Participants: Jon, Nadine, Binyamin, Zack, Elijah, Annette, Eliezer, Gili
Annette and Eliezer are a mother and son from Ramat Beit Shemesh who came after wanting to come for a long time. The son plays every shabbat with his friends, and the mother also enjoys the games.
Unfortunately, it was a long trip back and forth for them without a car, so they will probably be looking to play more in Beit Shemesh than with us. But they’re welcome back, and they especially should consider Game Days.
We had the usual initial confusion about how to sort people into games. Not everyone was entirely happy with the division, but there you go.
Jon+, Binyamin, Elijah, Zack, Gili
I love a good train game, and I had some good hopes for Railroad Tycoon, having heard that it was a “nicer” version of Age of Steam. Now, despite everything I’m going to write next, I did like the game.
I’m appalled. Appalled at the production and development of this game. Let’s start with the physical problems.
The game is freakin’ big, and there is no reason for it to be that big, large areas of the board are simply not used. The boards didn’t fit on my table, which resulted in them being bumped all the time.
The board comes as three sections, and they managed to cut words, cities, and round marker circles right down the middle, so that those areas of the board were constantly shifting and unsteady, right where you needed to read information or place items.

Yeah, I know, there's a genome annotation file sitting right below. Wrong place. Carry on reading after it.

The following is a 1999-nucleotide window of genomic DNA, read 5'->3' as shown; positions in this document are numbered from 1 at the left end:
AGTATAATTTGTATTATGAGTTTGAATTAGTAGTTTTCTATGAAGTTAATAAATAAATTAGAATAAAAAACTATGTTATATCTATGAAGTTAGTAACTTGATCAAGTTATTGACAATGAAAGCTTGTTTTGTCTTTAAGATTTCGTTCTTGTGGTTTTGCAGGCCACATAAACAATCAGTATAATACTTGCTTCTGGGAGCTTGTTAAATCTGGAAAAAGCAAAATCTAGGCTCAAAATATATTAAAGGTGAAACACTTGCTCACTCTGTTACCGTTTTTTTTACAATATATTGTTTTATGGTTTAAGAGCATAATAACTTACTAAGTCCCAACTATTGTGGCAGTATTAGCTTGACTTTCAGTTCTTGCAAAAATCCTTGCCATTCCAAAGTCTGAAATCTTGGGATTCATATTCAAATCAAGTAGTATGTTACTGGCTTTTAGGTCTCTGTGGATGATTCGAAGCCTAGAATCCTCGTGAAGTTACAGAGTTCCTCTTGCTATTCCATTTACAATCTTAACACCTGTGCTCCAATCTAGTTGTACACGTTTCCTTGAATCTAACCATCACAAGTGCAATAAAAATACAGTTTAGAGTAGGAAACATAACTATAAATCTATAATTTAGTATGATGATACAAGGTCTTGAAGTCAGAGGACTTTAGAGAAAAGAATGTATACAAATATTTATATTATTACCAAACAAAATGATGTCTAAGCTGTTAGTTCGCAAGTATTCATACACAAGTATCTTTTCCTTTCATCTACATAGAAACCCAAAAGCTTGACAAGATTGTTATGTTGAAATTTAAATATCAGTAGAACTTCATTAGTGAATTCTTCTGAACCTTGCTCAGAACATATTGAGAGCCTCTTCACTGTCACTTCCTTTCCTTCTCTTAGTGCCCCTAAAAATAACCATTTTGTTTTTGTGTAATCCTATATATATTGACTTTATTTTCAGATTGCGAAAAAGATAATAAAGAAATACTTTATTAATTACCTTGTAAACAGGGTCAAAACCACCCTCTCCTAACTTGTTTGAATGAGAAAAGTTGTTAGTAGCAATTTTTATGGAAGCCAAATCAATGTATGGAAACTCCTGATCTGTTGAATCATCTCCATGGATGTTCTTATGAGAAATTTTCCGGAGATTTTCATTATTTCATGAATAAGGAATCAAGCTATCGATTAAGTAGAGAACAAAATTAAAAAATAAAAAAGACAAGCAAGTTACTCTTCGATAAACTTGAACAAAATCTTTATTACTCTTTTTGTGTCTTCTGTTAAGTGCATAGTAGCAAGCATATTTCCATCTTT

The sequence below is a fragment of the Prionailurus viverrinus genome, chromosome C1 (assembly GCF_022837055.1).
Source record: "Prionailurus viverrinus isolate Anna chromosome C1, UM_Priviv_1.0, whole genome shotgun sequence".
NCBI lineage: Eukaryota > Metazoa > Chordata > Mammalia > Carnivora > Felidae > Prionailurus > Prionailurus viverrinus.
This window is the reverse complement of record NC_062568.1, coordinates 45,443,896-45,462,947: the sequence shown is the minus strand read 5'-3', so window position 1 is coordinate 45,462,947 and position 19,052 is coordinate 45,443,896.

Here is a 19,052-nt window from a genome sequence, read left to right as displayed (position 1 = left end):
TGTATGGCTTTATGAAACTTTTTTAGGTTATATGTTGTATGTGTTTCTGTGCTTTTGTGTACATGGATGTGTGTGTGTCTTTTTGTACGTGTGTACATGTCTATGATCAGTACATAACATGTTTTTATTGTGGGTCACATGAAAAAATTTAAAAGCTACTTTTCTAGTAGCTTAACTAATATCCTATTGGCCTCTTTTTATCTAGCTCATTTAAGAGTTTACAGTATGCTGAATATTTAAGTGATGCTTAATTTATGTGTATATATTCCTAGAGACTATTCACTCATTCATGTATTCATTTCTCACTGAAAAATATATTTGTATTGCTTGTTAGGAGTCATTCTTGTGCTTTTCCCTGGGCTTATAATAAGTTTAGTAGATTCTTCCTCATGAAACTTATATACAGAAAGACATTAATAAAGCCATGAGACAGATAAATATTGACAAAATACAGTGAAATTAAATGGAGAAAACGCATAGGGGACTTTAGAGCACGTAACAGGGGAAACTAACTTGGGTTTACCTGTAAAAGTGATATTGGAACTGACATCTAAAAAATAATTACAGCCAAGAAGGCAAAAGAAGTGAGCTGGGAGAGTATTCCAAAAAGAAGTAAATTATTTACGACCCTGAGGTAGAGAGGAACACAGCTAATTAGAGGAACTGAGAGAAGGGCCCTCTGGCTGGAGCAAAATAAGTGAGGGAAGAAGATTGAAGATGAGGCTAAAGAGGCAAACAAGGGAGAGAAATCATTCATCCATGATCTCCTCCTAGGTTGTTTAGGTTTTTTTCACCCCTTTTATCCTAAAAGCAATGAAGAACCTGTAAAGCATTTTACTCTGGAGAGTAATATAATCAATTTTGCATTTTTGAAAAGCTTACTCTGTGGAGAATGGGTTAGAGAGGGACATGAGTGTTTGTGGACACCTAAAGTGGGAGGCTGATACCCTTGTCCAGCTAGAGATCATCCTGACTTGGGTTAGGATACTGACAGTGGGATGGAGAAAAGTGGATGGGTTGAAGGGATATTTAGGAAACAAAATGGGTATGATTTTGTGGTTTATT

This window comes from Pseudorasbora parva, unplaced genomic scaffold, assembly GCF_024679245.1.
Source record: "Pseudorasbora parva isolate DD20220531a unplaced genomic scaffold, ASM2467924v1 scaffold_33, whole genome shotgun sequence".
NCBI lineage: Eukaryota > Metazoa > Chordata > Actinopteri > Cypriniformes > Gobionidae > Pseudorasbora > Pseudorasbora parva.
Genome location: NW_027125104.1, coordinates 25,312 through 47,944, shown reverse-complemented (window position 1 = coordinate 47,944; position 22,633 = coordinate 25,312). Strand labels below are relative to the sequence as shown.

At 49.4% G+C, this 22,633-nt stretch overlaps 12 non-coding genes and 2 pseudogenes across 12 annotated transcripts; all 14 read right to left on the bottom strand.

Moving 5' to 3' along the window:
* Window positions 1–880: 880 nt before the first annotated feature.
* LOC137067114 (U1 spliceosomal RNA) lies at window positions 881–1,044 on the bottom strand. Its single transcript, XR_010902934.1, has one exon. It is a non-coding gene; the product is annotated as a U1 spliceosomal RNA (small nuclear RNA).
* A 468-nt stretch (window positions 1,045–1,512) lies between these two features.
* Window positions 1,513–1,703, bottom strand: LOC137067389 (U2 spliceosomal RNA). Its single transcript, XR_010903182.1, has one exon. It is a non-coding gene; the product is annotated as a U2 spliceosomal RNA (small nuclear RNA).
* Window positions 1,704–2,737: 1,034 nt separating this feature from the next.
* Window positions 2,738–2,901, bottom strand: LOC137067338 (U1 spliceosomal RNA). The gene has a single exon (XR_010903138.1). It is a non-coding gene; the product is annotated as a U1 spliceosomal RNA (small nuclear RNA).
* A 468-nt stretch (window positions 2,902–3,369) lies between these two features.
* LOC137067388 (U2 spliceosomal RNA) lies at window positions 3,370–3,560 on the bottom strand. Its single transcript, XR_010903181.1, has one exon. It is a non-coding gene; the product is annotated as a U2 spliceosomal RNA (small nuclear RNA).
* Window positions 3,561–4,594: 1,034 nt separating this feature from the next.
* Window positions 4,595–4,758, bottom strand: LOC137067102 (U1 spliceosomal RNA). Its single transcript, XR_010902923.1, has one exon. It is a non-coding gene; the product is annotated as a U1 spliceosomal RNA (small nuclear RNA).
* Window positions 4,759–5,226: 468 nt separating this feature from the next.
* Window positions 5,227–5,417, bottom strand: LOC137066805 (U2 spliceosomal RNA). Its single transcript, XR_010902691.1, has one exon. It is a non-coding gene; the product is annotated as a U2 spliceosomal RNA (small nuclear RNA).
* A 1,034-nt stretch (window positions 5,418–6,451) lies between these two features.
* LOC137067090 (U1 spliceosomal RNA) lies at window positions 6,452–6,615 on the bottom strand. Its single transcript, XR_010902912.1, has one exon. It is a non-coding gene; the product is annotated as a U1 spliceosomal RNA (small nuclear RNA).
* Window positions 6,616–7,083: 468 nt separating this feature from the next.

The cities were so small that when you placed the marker cubes on them, you could no longer read their names, and therefore find the cities. Furthermore, the colors of the cities didn’t match the colors of the cubes. A yellow cube went to a yellow city, but a blue cube went to an indigo city, which looked more like the purple cubes, which actually went to the lavender cities. And the indigo cities looked almost like the black cities.
And speaking of colors, unlike Through the Desert where they managed to use five colors for the camels and five different ones for the players, here the user colors and cube colors overlapped, which caused confusion.
Information on a board this big should be written at various angles and rules summaries printed on all sides. Instead, the writing was small and facing only one way on one side of the board, totally useless for all but the rightly situated player. What’s wrong with player aids for each player?
The game had ridiculously overproduced plastic pieces that went on the board only to mark areas that were now empty (and obscured the board), undoubtedly raising the price of the game by a considerable amount. Yet they didn’t include a round marker to go over the three round mark spaces on the board! We had to use a spare track hex for that.
The trains were more overproduced plastic which toppled frequently and served no other purpose than to mark the tracks, where simple train meeples would have worked better. If they were going to make something so fancy, why not at least give the trains space to hold the wooden cubes?
Like many other games with hexes overlaid on natural maps, their natural terrain not only made it more difficult to read the writing, but to figure out what type of terrain some of the hexes actually were. Is this a mountain? A plain? It’s got a bit of both in it.